#1 – Subterranean Homesick Blues
|Released||March 22, 1965|
|Recorded||Columbia Recording Studios, New York City January 13–15, 1965|
|Genre||Rock, folk, folk rock|
Bringing It All Back Home (known as Subterranean Homesick Blues in some European countries) is the fifth studio album by American singer-songwriter Bob Dylan. It was released on March 22, 1965, by Columbia Records.
The album features an electric half of songs, followed by a mostly acoustic half, while abandoning the protest music of Dylan’s previous records in favor of more surreal, complex lyrics. On side one of the original LP, Dylan is backed by an electric rock and roll band—a move that further alienated him from some of his former peers in the folk music community.
The album reached No. 6 on Billboard’s Pop Albums chart, the first of Dylan’s LPs to break into the US top 10. It also topped the UK charts later that spring. The first track, “Subterranean Homesick Blues”, became Dylan’s first single to chart in the US, peaking at No. 39. Bringing It All Back Home has been described as one of the greatest albums of all time by multiple publications.
The Songs & the Poetry
“She Belongs to Me” extols the bohemian virtues of an artistic lover whose creativity must be constantly fed (“Bow down to her on Sunday / Salute her when her birthday comes. / For Halloween buy her a trumpet / And for Christmas, give her a drum.”)
#2 – She Belongs To Me
“Love Minus Zero/No Limit” is a low-key love song, described by Tim Riley as a “hallucinatory allegiance, a poetic turn that exposes the paradoxes of love (‘She knows there’s no success like failure / And that failure’s no success at all’)…[it] points toward the dual vulnerabilities that steer ‘Just Like A Woman.’ In both cases, a woman’s susceptibility is linked to the singer’s defenseless infatuation.”
A surrealist work heavily influenced by Rimbaud (most notably for the “magic swirlin’ ship” evoked in the lyrics), Heylin hailed it as a leap “beyond the boundaries of folk song once and for all, with one of [Dylan’s] most inventive and original melodies.” Riley describes “Mr. Tambourine Man” as “Dylan’s pied-piper anthem of creative living and open-mindedness…a lot of these lines are evocative without holding up to logic, even though they ring worldly.” Salon.com critic Bill Wyman calls it “rock’s most feeling paean to psychedelia, all the more compelling in that it’s done acoustically.”
#8 – Mr. Tambourine Man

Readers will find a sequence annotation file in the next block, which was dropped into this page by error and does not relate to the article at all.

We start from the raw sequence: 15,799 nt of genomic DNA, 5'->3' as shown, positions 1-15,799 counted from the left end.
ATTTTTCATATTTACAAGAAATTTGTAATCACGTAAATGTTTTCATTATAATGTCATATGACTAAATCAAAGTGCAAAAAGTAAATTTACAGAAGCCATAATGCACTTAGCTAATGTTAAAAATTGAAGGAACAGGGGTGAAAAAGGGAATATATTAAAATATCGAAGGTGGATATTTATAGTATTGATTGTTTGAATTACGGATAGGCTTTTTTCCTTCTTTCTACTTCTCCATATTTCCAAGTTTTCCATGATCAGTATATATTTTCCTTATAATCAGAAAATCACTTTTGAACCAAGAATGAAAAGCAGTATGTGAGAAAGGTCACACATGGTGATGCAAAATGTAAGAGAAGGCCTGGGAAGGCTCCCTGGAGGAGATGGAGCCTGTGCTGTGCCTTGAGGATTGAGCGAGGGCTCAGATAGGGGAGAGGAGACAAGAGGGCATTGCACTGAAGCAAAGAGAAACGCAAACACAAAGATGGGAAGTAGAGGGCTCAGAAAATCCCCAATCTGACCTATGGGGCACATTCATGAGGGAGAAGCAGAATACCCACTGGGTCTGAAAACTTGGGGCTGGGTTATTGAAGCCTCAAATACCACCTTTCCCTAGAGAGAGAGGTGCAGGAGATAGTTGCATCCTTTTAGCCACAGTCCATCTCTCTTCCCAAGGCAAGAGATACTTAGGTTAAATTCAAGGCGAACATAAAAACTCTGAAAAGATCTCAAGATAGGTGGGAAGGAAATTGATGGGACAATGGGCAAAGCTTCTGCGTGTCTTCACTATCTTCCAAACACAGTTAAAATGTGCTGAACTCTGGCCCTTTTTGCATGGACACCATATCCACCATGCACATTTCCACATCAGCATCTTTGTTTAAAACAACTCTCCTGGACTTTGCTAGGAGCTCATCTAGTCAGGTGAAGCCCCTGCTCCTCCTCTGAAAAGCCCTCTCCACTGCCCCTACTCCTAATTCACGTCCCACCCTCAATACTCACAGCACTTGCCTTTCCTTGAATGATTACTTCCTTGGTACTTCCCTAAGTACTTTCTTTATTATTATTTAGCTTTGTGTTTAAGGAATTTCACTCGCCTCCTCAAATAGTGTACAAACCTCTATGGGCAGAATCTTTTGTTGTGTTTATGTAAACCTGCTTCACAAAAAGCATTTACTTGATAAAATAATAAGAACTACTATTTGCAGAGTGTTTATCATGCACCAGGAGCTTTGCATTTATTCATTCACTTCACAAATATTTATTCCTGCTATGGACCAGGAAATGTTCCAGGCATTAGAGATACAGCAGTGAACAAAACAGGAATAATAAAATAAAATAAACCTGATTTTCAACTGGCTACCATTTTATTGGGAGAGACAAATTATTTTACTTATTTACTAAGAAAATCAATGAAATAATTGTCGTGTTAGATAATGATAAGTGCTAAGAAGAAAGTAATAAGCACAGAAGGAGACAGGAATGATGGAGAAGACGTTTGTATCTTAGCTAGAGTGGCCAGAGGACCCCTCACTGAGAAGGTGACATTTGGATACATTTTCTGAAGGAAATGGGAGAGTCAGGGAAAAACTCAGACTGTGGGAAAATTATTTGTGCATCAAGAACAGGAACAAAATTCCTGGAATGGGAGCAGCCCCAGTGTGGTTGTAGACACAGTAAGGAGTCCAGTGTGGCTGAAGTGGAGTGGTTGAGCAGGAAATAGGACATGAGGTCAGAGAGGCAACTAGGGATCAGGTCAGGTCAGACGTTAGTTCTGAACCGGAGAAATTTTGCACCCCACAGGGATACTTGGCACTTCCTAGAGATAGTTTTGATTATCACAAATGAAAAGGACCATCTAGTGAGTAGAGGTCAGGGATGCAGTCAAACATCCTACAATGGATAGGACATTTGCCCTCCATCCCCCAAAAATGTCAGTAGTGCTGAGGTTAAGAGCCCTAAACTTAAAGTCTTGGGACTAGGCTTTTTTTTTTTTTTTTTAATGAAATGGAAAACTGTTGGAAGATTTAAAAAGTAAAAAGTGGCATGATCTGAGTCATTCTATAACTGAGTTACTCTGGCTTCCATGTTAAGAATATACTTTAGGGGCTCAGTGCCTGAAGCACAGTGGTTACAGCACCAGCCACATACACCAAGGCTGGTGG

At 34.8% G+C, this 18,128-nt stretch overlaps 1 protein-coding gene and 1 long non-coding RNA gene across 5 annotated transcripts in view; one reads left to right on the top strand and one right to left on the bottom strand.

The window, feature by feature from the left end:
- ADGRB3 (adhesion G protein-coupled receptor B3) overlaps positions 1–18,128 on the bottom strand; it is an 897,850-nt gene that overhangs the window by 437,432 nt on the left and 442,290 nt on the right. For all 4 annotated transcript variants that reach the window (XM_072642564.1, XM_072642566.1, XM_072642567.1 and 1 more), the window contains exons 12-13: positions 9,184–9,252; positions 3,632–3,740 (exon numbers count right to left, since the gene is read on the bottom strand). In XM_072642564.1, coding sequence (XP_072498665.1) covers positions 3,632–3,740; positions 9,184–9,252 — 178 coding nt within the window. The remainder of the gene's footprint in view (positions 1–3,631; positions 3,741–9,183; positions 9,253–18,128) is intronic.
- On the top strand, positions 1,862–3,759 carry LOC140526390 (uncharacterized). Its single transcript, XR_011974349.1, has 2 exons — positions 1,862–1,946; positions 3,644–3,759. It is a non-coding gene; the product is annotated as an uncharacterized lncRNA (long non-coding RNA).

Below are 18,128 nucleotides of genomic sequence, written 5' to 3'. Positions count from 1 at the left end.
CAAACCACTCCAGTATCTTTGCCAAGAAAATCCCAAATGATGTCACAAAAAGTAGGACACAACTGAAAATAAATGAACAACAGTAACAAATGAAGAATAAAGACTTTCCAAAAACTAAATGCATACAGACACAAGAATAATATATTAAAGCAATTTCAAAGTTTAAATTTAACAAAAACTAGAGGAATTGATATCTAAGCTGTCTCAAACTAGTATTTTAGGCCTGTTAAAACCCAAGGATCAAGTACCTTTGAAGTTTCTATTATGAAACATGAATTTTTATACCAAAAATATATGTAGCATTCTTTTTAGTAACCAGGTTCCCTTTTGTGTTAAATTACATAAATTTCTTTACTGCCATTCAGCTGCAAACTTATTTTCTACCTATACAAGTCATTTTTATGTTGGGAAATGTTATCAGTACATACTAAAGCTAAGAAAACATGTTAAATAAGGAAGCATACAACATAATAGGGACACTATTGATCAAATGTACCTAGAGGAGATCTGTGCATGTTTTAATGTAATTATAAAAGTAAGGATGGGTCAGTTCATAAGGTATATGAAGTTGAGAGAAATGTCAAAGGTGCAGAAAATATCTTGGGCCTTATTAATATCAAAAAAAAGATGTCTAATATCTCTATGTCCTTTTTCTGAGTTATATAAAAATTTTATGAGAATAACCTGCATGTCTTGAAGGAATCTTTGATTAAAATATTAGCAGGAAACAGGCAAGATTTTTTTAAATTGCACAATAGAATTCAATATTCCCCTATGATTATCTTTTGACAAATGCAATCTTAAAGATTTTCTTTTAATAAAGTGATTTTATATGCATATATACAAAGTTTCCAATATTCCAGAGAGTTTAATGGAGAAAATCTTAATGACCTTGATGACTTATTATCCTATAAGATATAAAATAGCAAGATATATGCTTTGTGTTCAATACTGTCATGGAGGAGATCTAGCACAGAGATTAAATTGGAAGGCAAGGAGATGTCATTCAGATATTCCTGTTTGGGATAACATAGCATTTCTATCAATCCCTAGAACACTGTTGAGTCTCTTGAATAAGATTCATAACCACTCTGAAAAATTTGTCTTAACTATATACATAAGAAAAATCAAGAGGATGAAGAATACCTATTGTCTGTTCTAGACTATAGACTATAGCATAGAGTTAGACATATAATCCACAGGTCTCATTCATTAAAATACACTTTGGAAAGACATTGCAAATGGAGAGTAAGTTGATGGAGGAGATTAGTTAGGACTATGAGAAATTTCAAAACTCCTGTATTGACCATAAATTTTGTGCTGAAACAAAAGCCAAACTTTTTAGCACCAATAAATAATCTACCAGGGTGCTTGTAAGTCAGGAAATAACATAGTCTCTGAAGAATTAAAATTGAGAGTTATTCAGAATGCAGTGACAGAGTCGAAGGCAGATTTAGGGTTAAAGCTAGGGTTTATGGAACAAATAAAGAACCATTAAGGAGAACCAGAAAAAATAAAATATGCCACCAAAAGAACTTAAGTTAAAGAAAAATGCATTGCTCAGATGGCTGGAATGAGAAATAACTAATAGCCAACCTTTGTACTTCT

One of Dylan’s most celebrated albums, Bringing It All Back Home was soon hailed as one of the greatest albums in rock history.
- In 1979 Rolling Stone Record Guide, critic Dave Marsh wrote a glowing appraisal: “By fusing the Chuck Berry beat of the Rolling Stones and the Beatles with the leftist, folk tradition of the folk revival, Dylan really had brought it back home, creating a new kind of rock & roll […] that made every type of artistic tradition available to rock.”
- Clinton Heylin later wrote that Bringing It All Back Home was possibly “the most influential album of its era. Almost everything to come in contemporary popular song can be found therein.”
- In 2003, the album was ranked number 31 on Rolling Stone magazine’s list of the 500 greatest albums of all time.
- In a 1986 interview, film director John Hughes cited it as so influential on him as an artist that upon its release, “Thursday I was one person, and Friday I was another.”
- The album was included in Robert Christgau‘s “Basic Record Library” of 1950s and 1960s recordings—published in Christgau’s Record Guide: Rock Albums of the Seventies (1981)—and in Robert Dimery’s music reference book 1001 Albums You Must Hear Before You Die (2010).
- It was voted number 189 in the third edition of Colin Larkin‘s book All Time Top 1000 Albums (2000).
The album closes with “It’s All Over Now, Baby Blue“, …… However, the lyric easily fits in with the main theme of the album, Dylan’s rejection of political folk, taking the form of a good-bye to his former, protest-folk self, according to the Rough Guide to Bob Dylan. According to this reading, Dylan sings to himself to “Leave your stepping stones [his political repertoire] behind, something calls for you. Forget the dead you’ve left [folkies], they will not follow you…Strike another match, go start anew.” The only musician besides Dylan to play on the song is Bill Lee on bass guitar.
#11 – It’s All Over Now, Baby Blue
- “Subterranean Homesick Blues” 2:21
- “She Belongs to Me” 2:47
- “Maggie’s Farm” 3:54
- “Love Minus Zero/No Limit” 2:51
- “Outlaw Blues” 3:05
- “On the Road Again” 2:35
- “Bob Dylan’s 115th Dream” 6:30
- “Mr. Tambourine Man” 5:30
- “Gates of Eden” 5:40
- “It’s Alright, Ma (I’m Only Bleeding)” 7:29
- “It’s All Over Now, Baby Blue” 4:12
- Bob Dylan – guitar, harmonica, keyboards, vocals
- Additional musicians
- John Boone – bass guitar
- Al Gorgoni – guitar
- Bobby Gregg – drums
- Paul Griffin – piano, keyboards
- John P. Hammond – guitar
- Bruce Langhorne – guitar
- Bill Lee – bass guitar
- Joseph Macho, Jr. – bass guitar
- Frank Owens – piano
- Kenny Rankin – guitar
- John B. Sebastian – bass guitar
- Technical personnel
- Daniel Kramer – photography
- Tom Wilson – production
Bob Dyaln – Bringing it all back home(Spotify):